Higher education costs are at an all-time high, and landing the right scholarship could be the difference between graduating debt-free or paying off loans for years and years.

Here are a few tips/strategies that will help you prepare and navigate through the boundless scholarships available:


Prepare well before the scholarship application deadline. Since most scholarships are merit-based, past performance matters. A documented history of your experiences, lessons learned, and accomplishments will come in handy when writing essays or preparing for interviews. Find out what makes the difference with scholarship reviewers and plan ahead.

Understand what scholarship committees look for

Scholarships are competitive. Very small differences in candidates’ backgrounds often make the difference. Scholarships tend to prefer candidates who are well rounded, meaning the candidates demonstrate they have pursued and excelled in several areas other than just academics.

Grades are important, but extracurricular activities also matter because they show your varied interests and dedication to learning skills or providing service outside of the classroom.

Study and prepare for the ACT/SAT

Like it or not, in the eyes of reviewers the score you get on these tests is one of the best predictors of not only your raw intelligence, but also how you work and prepare. ACT and SAT test-preparation courses are often worth the added expense.

Only pursue extracurricular activities you’ll partake in

Extracurricular activities is a catchall term for anything you might be interested in outside of class. Sports are popular and demonstrate teamwork and perseverance. Band, drama club, chess, debate, and student government are also good choices, but almost anything can do as long as you show a genuine interest in the activity.

No matter what your interests or extracurricular activities are, there is likely a scholarship for you. Instead of choosing activities that might “look good” on an application, choose activities you’re genuinely interested in and ensure you take active part in it. Your enthusiasm will stand out much more vividly in your application. Focus on quality over quantity of your experience. Providing a detailed description of how an experience shaped you will get you further than listing 20 activities where you were a non-participant.

Explore service opportunities

Dedicate time to serve others. This is not only rewarding, but it also looks great on a scholarship application.

There are literally hundreds of ways to get involved through service. These opportunities have expanded in recent years because of the growing number of remote opportunities, such as phone fundraising or pro-bono grant writing.

Seek guidance from scholarship reviewers, counselors, and personal relationships

Scholarship reviewers are a fantastic, yet often untapped, source of rich information. Reaching out to a reviewer shows great initiative. You can ask a reviewer about any part of the application process, but you may want to focus on finding out how much weighting they give to grades vs. test scores vs. extracurriculars.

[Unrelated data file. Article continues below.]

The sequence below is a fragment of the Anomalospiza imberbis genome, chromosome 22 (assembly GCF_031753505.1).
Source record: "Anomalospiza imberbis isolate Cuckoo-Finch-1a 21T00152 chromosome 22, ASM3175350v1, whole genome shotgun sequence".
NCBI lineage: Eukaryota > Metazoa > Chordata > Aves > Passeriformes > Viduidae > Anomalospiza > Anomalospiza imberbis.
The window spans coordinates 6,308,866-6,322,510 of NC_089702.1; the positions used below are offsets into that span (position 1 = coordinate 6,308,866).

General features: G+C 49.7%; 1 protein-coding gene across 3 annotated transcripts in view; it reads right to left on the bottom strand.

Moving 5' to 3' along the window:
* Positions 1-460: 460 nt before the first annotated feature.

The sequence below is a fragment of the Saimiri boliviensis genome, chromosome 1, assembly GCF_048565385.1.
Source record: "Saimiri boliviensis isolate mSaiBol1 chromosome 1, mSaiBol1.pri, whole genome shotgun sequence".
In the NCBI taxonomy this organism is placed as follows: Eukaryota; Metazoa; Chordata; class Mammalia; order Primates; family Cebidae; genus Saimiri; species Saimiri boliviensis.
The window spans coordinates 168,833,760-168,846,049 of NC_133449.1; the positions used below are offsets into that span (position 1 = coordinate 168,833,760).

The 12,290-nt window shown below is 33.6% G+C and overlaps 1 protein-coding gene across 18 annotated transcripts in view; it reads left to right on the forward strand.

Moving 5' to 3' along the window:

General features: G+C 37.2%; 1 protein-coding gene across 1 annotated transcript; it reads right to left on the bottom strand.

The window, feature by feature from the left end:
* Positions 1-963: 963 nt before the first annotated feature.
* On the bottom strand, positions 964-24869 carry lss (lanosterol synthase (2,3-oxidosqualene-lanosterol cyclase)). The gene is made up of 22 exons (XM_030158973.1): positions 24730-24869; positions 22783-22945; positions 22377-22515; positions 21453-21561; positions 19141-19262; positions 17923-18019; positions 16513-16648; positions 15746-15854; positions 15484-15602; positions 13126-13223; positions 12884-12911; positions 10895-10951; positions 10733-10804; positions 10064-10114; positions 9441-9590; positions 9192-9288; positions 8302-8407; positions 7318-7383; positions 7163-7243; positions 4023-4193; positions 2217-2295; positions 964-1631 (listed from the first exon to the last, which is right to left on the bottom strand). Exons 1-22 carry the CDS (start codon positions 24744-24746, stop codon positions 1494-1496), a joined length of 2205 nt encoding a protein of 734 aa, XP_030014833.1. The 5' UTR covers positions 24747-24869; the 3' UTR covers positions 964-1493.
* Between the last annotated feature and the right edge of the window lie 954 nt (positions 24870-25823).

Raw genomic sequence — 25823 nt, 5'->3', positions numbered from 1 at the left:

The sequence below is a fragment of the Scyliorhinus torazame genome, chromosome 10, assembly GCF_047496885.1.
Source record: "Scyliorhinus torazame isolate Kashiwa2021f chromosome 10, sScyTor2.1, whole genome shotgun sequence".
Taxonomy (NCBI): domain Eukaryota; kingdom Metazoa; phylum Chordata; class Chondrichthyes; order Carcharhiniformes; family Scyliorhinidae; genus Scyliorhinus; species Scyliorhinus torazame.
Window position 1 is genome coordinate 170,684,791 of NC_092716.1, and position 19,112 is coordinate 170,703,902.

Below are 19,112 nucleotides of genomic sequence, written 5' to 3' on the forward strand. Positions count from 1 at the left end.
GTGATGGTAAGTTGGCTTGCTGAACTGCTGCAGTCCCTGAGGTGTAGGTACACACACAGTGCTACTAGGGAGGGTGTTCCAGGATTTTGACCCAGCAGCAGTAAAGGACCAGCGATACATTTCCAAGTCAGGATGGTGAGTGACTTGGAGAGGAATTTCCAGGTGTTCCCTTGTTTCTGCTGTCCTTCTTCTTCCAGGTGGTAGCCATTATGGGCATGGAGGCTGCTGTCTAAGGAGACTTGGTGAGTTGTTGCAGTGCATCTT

You could also ask if they could provide any example essays from past scholarship winners. Having an example often takes the pressure off of structuring your essay so you can write more freely. You can usually find someone to talk to by researching the scholarship webpage.

Counselors are a great resource for specific scholarship statistics, tips, interview practice questions, and writing workshop information that can come in handy during the application process. Since counselors see college-bound students graduate high school every year, they usually have many examples of students that won scholarships and can share with you the approach those students took to win. Remember that counselors are there to help you but, like your teachers, they are busy. Always be polite and courteous of their time.

Your parents and your peers can also be great sources of help. If you’re considering some extracurricular activities but are unsure of what activities you should participate in or what you are interested in, your parents and friends can help you explore some of your interests and narrow down some ideas by commenting on what they think are your strengths and weaknesses.

Collect and organize all your relevant information

Here is where you document your grades, activities, accomplishments, and other important information for use later in the application process. Don’t limit your documentation to only statistics. Commentary can be particularly impactful in an essay, particularly if there is a story of a lesson learned from a significant experience in your life. You can organize this into a running collection of your accomplishments, similar to how professionals use resumes.

Set up a document to use during your scholarship search. Input information like scholarship name, website, and deadline date for easy referral.

Now that you are prepared, understanding where to search and what to look for will help you find scholarships for which you qualify and offer you the best chance to win.